Of all the gins to come out of the UK in the last few years, you’d be hard pressed to find one that’s had more accolades bestowed upon it than Warner Edwards Harrington Dry Gin.
Sion Edwards and Tom Warner [hence the name…] met in Agricultural school, are lifelong friends, and they’re not distilling gin on the Warner family farm. They consider themselves gin aficionados, so Warner Edwards Gin is a product of love and passion, trial and error. They’ve written the entire story themselves on their site, so I’d be remiss to paraphrase and re-write it all here. But suffice to say, their agricultural background means that this gin is steeped in all of the philosophies of craft spirits: good high quality ingredients, and good water, are all vital to make a good spirit.
My expectations are high heading in. Let’s get down to the tasting notes:
Nose: Citrus and baking spice. Strong hints of cinnamon, nutmeg, coriander, cardamom and a faint hint that calls to mind cola. Quite interesting, and unique. Bright and spicy. The citrus seems squarely to be orange peel.
Palate: Very complex. Juniper, cinnamon, initially. A spicy mid-palate with notes from many things briefly flashing: coriander, black peppercorn, angelica- the finish reveals more juniper and a rich warm coriander, cardamom complimented with a dry and somewhat confounding flavor that vaguely calls to mind chili powder and Garam Masala* like spice- not in heat, but in timbre. The finish is faintly citrus, long and dry with only a touch of heat.
With tonic water, a malty almost Genever like character comes to the forefront. Cinnamon, nutmeg and dry baking spice and a touch of orange. A spiced gin and tonic if there ever was one. Really interesting, with a very muted juniper tone. I get a touch of that Garam Masala note here once again.
The martini was really outstanding however. I found it to be rich and complex in my usual 3:1 ratio. Similar notes to neat, but you get a richer more complex sweetness on the end thanks to the Vermouth. Combined the finish is reminiscent of Thyme and peppercorn, with a hint of cinnamon and pumpkin pie sweetness: ginger and angelica on the finish. Hint of citrus, and a dry finish. Quite nice, complex, and unique. I really recommend this.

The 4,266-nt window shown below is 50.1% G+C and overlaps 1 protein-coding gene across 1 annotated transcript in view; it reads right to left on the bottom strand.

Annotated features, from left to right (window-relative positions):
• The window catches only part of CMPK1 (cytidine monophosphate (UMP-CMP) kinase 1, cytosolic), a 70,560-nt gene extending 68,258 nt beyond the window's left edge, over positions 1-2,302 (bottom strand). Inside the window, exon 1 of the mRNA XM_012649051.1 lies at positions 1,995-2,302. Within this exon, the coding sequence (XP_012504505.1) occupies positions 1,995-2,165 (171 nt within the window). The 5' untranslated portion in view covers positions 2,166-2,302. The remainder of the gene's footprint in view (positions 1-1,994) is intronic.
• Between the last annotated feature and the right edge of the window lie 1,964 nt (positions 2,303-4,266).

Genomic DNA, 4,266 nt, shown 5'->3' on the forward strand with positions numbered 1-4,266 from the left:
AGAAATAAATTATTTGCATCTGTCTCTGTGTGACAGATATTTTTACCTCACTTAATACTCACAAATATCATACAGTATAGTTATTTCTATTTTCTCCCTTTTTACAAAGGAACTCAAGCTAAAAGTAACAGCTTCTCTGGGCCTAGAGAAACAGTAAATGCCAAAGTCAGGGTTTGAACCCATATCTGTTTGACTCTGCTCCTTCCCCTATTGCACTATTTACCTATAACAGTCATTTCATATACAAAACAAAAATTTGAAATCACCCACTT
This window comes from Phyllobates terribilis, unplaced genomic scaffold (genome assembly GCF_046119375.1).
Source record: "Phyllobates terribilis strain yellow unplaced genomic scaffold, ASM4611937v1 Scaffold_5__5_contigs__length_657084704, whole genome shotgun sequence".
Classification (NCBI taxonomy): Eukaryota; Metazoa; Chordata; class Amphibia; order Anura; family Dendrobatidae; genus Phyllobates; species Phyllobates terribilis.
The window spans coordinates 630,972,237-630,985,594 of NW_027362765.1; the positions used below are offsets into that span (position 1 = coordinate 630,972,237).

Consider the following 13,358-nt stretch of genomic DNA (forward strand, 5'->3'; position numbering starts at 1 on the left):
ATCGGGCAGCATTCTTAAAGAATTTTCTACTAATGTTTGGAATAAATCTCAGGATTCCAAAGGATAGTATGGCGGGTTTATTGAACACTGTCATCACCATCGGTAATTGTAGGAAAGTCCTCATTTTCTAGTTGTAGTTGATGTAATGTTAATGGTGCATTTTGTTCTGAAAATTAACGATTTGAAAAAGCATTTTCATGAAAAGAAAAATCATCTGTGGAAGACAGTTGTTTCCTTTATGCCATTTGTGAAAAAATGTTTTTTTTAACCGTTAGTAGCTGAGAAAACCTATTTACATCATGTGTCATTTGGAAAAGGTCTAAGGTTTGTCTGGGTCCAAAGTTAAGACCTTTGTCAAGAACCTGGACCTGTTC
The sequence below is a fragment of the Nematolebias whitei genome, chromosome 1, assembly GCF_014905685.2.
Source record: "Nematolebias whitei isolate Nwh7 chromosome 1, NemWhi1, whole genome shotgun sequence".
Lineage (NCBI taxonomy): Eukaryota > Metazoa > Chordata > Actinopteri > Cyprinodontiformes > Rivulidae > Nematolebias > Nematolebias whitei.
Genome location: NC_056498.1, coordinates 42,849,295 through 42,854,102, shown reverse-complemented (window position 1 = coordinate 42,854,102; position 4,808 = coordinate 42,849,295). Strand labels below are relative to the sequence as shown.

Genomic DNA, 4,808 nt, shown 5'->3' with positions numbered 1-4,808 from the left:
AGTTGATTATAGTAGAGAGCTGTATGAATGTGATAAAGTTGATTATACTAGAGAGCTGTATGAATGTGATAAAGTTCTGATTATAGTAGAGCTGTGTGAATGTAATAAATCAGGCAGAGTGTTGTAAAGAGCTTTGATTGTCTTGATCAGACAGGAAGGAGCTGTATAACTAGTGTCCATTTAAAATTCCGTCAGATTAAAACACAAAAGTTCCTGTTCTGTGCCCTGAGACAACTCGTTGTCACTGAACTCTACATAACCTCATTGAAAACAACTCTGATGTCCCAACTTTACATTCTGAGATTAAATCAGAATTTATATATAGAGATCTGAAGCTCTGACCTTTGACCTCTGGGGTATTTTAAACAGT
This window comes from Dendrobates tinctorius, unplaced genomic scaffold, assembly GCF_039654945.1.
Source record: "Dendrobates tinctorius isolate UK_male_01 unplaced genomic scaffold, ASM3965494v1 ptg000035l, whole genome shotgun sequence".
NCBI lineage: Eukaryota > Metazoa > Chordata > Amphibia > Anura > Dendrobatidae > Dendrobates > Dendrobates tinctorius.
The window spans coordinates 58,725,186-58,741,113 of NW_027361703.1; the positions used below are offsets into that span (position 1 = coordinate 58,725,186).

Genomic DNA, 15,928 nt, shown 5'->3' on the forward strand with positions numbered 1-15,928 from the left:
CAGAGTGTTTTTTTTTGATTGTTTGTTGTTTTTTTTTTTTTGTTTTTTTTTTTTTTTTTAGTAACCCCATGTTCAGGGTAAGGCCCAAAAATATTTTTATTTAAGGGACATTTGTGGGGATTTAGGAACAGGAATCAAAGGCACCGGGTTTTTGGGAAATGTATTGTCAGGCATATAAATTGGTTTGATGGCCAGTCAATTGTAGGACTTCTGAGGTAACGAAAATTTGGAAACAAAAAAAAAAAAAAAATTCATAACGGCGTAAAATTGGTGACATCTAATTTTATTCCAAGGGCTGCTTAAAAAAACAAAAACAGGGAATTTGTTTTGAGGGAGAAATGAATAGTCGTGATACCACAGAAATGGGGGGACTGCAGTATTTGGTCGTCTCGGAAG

Thanks to David for hooking me up with this small sample, which I must say was a bit too small considering two things: 1) the notes were so complex I polished off most of the sample neat just trying to make a determination of what was in there. 2) It’s also damn good, and I wish I had a bottle to call my own.
Price: $55/700 mL
Origin: [flag code=”GB” size=”16″ text=”no”] United Kingdom
Best consumed: Martini stood out to me, but this is a gin with a bold point of view that will be detected in whatever cocktails you put it in. It doesn’t taste like every other gin, but it’s not supposed to. Until you know how it tastes, stick to warmer, spicier cocktails like Negronis, Rolls Royce, or other Martini variations. It makes a good Aviation, but one that is truly its own.
Availability: United Kingdom
Rating: Really, a stunning, complex and well made gin by gin-lovers for gin-lovers. It’s contemporary, but in a style that we rarely see pushed this far. A good amount of juniper means its sure to not disappoint fans of the classic style as well. I recommend it, but if you’re on the fence about spice forward gins, I suggest trying it out at a bar first— because it is quite different.
*For those who are curious, Garam Masala is an Indian spice powder consisting of cloves, cinnamon, black and white peppercorns, cumin, and an assortment of cardamom pods.
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